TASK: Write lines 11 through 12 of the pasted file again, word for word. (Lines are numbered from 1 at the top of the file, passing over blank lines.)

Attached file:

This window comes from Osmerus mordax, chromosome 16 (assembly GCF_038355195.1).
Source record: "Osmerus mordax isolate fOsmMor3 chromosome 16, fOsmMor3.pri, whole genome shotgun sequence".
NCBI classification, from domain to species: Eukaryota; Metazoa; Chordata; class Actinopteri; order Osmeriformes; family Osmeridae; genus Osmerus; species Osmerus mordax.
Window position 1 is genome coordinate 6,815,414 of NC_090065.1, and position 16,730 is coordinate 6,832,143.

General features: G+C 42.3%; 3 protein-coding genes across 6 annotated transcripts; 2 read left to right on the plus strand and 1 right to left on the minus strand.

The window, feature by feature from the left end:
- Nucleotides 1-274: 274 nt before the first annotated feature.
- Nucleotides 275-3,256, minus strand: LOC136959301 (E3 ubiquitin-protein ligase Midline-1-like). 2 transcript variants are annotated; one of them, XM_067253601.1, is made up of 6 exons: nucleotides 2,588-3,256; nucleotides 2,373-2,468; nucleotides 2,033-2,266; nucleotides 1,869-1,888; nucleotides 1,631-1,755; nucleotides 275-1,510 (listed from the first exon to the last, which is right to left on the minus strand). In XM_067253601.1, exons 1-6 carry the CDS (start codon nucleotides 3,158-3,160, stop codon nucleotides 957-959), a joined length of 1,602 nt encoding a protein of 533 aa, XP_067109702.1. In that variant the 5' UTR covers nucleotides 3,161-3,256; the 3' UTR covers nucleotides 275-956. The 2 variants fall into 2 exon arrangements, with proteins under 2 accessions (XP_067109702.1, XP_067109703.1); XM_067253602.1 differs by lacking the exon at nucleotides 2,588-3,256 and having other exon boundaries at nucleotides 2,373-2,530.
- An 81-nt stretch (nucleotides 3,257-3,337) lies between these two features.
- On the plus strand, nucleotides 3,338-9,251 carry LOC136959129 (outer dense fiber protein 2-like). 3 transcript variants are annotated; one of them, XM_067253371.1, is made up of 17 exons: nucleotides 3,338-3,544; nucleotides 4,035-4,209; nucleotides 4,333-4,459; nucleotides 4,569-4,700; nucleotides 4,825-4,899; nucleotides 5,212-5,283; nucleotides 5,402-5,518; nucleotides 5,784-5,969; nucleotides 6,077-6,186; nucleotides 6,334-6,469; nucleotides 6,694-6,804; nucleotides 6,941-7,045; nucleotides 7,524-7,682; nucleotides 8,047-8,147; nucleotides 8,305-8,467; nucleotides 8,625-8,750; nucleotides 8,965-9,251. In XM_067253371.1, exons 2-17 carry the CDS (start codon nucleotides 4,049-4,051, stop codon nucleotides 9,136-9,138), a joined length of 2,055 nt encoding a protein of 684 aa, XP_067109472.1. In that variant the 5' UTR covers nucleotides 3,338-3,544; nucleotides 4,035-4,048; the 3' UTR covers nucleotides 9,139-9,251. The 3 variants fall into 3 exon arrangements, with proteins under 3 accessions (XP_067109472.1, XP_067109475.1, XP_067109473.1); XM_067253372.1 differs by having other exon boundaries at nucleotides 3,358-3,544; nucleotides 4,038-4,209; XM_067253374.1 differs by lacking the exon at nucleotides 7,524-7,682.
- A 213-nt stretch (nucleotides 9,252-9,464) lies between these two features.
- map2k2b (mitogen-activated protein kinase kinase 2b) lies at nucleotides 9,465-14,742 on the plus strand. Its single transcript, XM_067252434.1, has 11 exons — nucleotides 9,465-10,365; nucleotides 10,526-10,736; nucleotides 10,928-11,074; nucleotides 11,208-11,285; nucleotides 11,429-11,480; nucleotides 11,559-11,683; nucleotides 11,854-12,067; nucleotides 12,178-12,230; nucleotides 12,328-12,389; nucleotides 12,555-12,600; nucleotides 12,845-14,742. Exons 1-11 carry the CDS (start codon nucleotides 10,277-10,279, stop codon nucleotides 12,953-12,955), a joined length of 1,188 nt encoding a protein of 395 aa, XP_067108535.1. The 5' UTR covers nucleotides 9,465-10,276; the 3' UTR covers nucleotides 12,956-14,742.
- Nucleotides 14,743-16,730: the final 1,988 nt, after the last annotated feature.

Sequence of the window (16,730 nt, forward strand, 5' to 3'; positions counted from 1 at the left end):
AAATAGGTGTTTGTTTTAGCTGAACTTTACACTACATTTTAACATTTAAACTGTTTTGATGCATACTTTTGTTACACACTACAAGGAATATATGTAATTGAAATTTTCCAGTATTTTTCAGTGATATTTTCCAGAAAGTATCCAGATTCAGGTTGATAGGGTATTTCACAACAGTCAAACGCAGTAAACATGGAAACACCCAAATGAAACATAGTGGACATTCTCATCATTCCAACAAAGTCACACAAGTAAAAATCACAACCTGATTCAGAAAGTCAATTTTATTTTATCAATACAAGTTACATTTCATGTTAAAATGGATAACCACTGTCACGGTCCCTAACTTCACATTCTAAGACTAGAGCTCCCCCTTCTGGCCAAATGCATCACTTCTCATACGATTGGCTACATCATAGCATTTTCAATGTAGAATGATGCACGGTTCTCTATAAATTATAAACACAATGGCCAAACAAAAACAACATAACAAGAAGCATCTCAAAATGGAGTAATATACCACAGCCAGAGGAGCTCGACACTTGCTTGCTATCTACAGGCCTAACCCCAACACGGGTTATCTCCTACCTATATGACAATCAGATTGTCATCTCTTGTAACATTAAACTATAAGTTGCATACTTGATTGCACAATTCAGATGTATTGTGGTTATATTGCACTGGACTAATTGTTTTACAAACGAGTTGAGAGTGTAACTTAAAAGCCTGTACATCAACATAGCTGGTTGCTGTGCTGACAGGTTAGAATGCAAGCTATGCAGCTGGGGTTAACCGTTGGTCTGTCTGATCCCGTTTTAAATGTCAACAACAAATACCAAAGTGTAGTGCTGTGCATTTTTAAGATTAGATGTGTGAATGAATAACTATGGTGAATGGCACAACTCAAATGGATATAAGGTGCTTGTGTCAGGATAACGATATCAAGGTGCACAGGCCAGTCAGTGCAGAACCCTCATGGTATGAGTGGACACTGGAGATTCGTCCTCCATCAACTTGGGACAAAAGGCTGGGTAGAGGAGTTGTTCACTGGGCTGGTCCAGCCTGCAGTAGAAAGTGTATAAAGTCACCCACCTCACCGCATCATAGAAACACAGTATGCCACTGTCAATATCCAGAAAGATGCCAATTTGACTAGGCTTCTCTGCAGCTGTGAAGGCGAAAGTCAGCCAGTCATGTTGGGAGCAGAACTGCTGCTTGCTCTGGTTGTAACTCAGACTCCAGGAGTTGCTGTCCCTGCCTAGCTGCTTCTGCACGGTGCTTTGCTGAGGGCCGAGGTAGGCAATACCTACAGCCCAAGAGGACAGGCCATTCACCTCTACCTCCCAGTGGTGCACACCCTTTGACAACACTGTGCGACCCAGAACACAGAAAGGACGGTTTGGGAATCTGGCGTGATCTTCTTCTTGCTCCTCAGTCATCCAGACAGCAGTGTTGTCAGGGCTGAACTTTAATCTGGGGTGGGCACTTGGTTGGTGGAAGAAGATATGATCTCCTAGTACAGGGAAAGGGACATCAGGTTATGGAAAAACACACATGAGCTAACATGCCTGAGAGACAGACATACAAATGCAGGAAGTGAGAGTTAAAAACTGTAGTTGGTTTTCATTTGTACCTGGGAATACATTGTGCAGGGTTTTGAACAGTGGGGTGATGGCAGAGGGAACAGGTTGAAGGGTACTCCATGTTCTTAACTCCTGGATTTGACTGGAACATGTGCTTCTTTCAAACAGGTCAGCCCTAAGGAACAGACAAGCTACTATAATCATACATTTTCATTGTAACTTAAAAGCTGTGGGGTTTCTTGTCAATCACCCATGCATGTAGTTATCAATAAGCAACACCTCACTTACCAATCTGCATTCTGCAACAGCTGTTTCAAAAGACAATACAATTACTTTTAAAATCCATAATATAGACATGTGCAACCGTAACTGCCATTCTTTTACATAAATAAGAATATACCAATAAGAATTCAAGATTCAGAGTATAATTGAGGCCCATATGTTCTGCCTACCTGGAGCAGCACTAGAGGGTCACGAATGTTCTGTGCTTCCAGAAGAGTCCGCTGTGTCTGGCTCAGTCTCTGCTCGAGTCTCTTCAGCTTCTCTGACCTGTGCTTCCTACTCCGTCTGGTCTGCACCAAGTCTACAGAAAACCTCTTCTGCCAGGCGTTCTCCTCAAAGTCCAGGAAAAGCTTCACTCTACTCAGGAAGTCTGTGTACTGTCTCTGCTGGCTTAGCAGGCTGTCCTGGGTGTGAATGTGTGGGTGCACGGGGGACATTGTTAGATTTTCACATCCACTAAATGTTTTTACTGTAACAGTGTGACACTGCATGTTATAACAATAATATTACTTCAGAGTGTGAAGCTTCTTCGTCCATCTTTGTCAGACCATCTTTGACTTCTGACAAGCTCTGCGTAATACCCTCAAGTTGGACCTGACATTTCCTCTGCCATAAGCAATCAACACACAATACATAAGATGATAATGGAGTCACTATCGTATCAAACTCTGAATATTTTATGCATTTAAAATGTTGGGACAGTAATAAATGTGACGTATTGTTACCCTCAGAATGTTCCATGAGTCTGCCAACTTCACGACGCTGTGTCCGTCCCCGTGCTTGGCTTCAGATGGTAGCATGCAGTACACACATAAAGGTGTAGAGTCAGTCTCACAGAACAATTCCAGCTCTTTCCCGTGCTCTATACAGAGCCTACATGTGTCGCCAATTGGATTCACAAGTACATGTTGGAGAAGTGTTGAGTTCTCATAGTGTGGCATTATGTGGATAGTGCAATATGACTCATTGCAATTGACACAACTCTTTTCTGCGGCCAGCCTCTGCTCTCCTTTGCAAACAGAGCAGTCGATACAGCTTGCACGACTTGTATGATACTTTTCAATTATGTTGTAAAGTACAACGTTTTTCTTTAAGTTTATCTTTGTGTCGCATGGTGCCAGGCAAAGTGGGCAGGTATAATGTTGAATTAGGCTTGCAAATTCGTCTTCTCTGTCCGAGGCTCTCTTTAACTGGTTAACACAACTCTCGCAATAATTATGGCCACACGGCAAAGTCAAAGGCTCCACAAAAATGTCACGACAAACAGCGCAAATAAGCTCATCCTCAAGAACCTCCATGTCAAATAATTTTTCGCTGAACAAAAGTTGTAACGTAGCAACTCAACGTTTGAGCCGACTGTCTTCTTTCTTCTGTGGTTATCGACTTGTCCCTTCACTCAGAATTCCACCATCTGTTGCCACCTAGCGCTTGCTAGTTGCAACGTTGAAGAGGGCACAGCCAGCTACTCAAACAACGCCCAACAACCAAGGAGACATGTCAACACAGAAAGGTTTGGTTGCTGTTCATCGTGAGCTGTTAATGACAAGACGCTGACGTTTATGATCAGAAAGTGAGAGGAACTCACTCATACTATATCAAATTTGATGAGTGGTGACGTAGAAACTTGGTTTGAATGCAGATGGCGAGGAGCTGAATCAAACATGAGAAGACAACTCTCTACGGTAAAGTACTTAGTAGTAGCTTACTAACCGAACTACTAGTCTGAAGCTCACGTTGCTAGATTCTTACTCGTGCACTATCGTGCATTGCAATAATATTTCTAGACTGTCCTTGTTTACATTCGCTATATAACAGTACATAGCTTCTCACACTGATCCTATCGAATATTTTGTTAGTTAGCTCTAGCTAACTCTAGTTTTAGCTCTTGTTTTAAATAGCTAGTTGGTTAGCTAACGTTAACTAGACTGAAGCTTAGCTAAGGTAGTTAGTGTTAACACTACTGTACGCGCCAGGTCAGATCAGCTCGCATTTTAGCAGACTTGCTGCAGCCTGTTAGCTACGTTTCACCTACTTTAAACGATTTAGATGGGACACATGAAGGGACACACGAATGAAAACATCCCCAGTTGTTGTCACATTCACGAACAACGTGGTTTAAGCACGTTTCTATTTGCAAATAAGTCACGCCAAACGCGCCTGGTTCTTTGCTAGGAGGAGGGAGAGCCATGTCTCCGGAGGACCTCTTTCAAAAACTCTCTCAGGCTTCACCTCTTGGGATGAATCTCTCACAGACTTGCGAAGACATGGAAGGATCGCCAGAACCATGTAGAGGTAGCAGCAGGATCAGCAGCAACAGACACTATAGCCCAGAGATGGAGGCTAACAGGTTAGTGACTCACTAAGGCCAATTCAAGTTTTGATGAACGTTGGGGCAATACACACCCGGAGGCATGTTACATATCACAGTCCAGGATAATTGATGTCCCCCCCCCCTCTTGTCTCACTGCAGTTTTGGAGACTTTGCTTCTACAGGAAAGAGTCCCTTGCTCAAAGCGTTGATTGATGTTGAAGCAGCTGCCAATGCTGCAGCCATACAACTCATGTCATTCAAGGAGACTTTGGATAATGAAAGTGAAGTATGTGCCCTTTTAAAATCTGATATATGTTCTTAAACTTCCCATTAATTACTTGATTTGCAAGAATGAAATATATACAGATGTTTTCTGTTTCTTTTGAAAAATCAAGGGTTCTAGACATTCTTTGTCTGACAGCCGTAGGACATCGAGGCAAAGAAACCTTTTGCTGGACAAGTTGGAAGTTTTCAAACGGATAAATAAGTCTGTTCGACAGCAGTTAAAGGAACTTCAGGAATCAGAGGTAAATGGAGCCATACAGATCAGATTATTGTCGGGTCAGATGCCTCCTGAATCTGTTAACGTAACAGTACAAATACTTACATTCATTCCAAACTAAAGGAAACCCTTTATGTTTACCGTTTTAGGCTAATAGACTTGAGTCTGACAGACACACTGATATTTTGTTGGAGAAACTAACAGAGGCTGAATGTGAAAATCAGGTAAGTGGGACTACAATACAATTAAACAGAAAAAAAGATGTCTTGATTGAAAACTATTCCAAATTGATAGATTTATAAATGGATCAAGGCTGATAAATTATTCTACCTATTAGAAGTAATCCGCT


- A 213-nt stretch (nucleotides 9,252-9,464) lies between these two features.
- map2k2b (mitogen-activated protein kinase kinase 2b) lies at nucleotides 9,465-14,742 on the plus strand. Its single transcript, XM_067252434.1, has 11 exons — nucleotides 9,465-10,365; nucleotides 10,526-10,736; nucleotides 10,928-11,074; nucleotides 11,208-11,285; nucleotides 11,429-11,480; nucleotides 11,559-11,683; nucleotides 11,854-12,067; nucleotides 12,178-12,230; nucleotides 12,328-12,389; nucleotides 12,555-12,600; nucleotides 12,845-14,742. Exons 1-11 carry the CDS (start codon nucleotides 10,277-10,279, stop codon nucleotides 12,953-12,955), a joined length of 1,188 nt encoding a protein of 395 aa, XP_067108535.1. The 5' UTR covers nucleotides 9,465-10,276; the 3' UTR covers nucleotides 12,956-14,742.